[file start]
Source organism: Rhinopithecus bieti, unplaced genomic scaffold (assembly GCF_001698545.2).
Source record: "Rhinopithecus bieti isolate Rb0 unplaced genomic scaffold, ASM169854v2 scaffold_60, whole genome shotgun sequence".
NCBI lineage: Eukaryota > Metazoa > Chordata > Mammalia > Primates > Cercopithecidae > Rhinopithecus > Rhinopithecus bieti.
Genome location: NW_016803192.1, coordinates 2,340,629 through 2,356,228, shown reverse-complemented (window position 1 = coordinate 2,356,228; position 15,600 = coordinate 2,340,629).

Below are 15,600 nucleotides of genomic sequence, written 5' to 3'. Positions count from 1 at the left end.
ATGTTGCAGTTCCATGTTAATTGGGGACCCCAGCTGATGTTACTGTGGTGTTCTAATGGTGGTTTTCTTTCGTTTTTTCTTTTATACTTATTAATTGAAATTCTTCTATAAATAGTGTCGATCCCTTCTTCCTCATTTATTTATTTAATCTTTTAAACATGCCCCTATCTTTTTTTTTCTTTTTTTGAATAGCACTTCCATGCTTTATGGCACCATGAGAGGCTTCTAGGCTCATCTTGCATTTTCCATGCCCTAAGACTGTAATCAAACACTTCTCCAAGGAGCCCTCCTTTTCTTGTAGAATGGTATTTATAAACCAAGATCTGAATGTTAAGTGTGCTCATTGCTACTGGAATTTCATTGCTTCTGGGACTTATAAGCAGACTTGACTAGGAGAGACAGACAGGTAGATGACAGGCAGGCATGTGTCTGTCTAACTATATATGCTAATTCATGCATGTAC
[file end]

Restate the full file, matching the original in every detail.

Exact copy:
Source organism: Rhinopithecus bieti, unplaced genomic scaffold (assembly GCF_001698545.2).
Source record: "Rhinopithecus bieti isolate Rb0 unplaced genomic scaffold, ASM169854v2 scaffold_60, whole genome shotgun sequence".
NCBI lineage: Eukaryota > Metazoa > Chordata > Mammalia > Primates > Cercopithecidae > Rhinopithecus > Rhinopithecus bieti.
Genome location: NW_016803192.1, coordinates 2,340,629 through 2,356,228, shown reverse-complemented (window position 1 = coordinate 2,356,228; position 15,600 = coordinate 2,340,629).

Below are 15,600 nucleotides of genomic sequence, written 5' to 3'. Positions count from 1 at the left end.
ATGTTGCAGTTCCATGTTAATTGGGGACCCCAGCTGATGTTACTGTGGTGTTCTAATGGTGGTTTTCTTTCGTTTTTTCTTTTATACTTATTAATTGAAATTCTTCTATAAATAGTGTCGATCCCTTCTTCCTCATTTATTTATTTAATCTTTTAAACATGCCCCTATCTTTTTTTTTCTTTTTTTGAATAGCACTTCCATGCTTTATGGCACCATGAGAGGCTTCTAGGCTCATCTTGCATTTTCCATGCCCTAAGACTGTAATCAAACACTTCTCCAAGGAGCCCTCCTTTTCTTGTAGAATGGTATTTATAAACCAAGATCTGAATGTTAAGTGTGCTCATTGCTACTGGAATTTCATTGCTTCTGGGACTTATAAGCAGACTTGACTAGGAGAGACAGACAGGTAGATGACAGGCAGGCATGTGTCTGTCTAACTATATATGCTAATTCATGCATGTAC